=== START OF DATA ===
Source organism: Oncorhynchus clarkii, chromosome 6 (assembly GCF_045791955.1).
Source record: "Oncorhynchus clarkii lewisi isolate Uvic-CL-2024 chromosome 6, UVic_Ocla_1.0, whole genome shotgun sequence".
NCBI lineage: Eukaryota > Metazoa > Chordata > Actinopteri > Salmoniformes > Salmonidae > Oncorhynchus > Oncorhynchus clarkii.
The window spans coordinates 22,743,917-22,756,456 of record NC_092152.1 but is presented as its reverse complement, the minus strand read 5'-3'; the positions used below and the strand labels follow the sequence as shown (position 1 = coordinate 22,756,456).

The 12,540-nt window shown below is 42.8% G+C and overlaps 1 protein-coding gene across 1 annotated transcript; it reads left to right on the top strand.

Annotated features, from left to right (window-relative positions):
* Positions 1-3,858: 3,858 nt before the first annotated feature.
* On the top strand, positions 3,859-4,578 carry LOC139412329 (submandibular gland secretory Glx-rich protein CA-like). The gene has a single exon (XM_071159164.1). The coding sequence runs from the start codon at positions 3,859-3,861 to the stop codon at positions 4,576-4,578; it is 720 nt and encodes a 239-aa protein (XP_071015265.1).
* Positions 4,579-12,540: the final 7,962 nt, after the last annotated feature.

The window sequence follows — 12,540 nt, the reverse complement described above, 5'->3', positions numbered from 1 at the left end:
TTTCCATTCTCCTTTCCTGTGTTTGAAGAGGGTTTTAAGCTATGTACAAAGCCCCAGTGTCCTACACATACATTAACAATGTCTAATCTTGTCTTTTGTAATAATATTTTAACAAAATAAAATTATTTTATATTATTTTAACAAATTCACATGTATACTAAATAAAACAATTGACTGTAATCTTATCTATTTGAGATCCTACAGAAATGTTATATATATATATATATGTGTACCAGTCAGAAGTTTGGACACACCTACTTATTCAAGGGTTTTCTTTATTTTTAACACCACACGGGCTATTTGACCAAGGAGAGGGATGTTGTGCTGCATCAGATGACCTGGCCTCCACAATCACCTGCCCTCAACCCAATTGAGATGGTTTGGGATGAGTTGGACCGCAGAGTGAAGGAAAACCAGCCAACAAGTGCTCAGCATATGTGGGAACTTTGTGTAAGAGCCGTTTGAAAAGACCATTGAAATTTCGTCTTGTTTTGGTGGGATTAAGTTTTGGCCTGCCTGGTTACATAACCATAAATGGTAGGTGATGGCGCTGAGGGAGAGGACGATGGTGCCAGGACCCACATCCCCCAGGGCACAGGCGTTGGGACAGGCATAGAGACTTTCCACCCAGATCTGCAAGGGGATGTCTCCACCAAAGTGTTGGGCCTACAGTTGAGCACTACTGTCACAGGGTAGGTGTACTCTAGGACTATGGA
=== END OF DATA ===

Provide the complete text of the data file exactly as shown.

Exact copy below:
Source organism: Oncorhynchus clarkii, chromosome 6 (assembly GCF_045791955.1).
Source record: "Oncorhynchus clarkii lewisi isolate Uvic-CL-2024 chromosome 6, UVic_Ocla_1.0, whole genome shotgun sequence".
NCBI lineage: Eukaryota > Metazoa > Chordata > Actinopteri > Salmoniformes > Salmonidae > Oncorhynchus > Oncorhynchus clarkii.
The window spans coordinates 22,743,917-22,756,456 of record NC_092152.1 but is presented as its reverse complement, the minus strand read 5'-3'; the positions used below and the strand labels follow the sequence as shown (position 1 = coordinate 22,756,456).

The 12,540-nt window shown below is 42.8% G+C and overlaps 1 protein-coding gene across 1 annotated transcript; it reads left to right on the top strand.

Annotated features, from left to right (window-relative positions):
* Positions 1-3,858: 3,858 nt before the first annotated feature.
* On the top strand, positions 3,859-4,578 carry LOC139412329 (submandibular gland secretory Glx-rich protein CA-like). The gene has a single exon (XM_071159164.1). The coding sequence runs from the start codon at positions 3,859-3,861 to the stop codon at positions 4,576-4,578; it is 720 nt and encodes a 239-aa protein (XP_071015265.1).
* Positions 4,579-12,540: the final 7,962 nt, after the last annotated feature.

The window sequence follows — 12,540 nt, the reverse complement described above, 5'->3', positions numbered from 1 at the left end:
TTTCCATTCTCCTTTCCTGTGTTTGAAGAGGGTTTTAAGCTATGTACAAAGCCCCAGTGTCCTACACATACATTAACAATGTCTAATCTTGTCTTTTGTAATAATATTTTAACAAAATAAAATTATTTTATATTATTTTAACAAATTCACATGTATACTAAATAAAACAATTGACTGTAATCTTATCTATTTGAGATCCTACAGAAATGTTATATATATATATATATGTGTACCAGTCAGAAGTTTGGACACACCTACTTATTCAAGGGTTTTCTTTATTTTTAACACCACACGGGCTATTTGACCAAGGAGAGGGATGTTGTGCTGCATCAGATGACCTGGCCTCCACAATCACCTGCCCTCAACCCAATTGAGATGGTTTGGGATGAGTTGGACCGCAGAGTGAAGGAAAACCAGCCAACAAGTGCTCAGCATATGTGGGAACTTTGTGTAAGAGCCGTTTGAAAAGACCATTGAAATTTCGTCTTGTTTTGGTGGGATTAAGTTTTGGCCTGCCTGGTTACATAACCATAAATGGTAGGTGATGGCGCTGAGGGAGAGGACGATGGTGCCAGGACCCACATCCCCCAGGGCACAGGCGTTGGGACAGGCATAGAGACTTTCCACCCAGATCTGCAAGGGGATGTCTCCACCAAAGTGTTGGGCCTACAGTTGAGCACTACTGTCACAGGGTAGGTGTACTCTAGGACTATGGA